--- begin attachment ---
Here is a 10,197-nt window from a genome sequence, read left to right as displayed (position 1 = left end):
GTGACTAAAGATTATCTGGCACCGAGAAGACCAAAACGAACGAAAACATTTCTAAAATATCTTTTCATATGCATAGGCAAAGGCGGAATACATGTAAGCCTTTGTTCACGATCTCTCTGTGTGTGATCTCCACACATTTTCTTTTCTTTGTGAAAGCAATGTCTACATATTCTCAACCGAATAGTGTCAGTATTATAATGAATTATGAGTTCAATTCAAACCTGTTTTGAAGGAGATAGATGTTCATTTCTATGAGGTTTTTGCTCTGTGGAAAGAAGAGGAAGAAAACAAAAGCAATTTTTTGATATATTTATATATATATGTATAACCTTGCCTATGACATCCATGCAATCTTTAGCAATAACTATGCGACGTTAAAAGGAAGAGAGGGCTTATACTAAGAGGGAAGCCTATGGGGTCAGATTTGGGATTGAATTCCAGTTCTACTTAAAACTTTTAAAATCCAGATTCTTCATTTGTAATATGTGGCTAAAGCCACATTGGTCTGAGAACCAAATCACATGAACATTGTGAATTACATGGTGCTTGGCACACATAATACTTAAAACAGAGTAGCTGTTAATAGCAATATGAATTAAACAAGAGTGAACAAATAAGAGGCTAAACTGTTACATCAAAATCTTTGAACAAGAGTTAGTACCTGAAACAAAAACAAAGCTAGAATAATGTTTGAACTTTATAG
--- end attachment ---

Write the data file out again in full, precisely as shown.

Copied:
Here is a 10,197-nt window from a genome sequence, read left to right as displayed (position 1 = left end):
GTGACTAAAGATTATCTGGCACCGAGAAGACCAAAACGAACGAAAACATTTCTAAAATATCTTTTCATATGCATAGGCAAAGGCGGAATACATGTAAGCCTTTGTTCACGATCTCTCTGTGTGTGATCTCCACACATTTTCTTTTCTTTGTGAAAGCAATGTCTACATATTCTCAACCGAATAGTGTCAGTATTATAATGAATTATGAGTTCAATTCAAACCTGTTTTGAAGGAGATAGATGTTCATTTCTATGAGGTTTTTGCTCTGTGGAAAGAAGAGGAAGAAAACAAAAGCAATTTTTTGATATATTTATATATATATGTATAACCTTGCCTATGACATCCATGCAATCTTTAGCAATAACTATGCGACGTTAAAAGGAAGAGAGGGCTTATACTAAGAGGGAAGCCTATGGGGTCAGATTTGGGATTGAATTCCAGTTCTACTTAAAACTTTTAAAATCCAGATTCTTCATTTGTAATATGTGGCTAAAGCCACATTGGTCTGAGAACCAAATCACATGAACATTGTGAATTACATGGTGCTTGGCACACATAATACTTAAAACAGAGTAGCTGTTAATAGCAATATGAATTAAACAAGAGTGAACAAATAAGAGGCTAAACTGTTACATCAAAATCTTTGAACAAGAGTTAGTACCTGAAACAAAAACAAAGCTAGAATAATGTTTGAACTTTATAG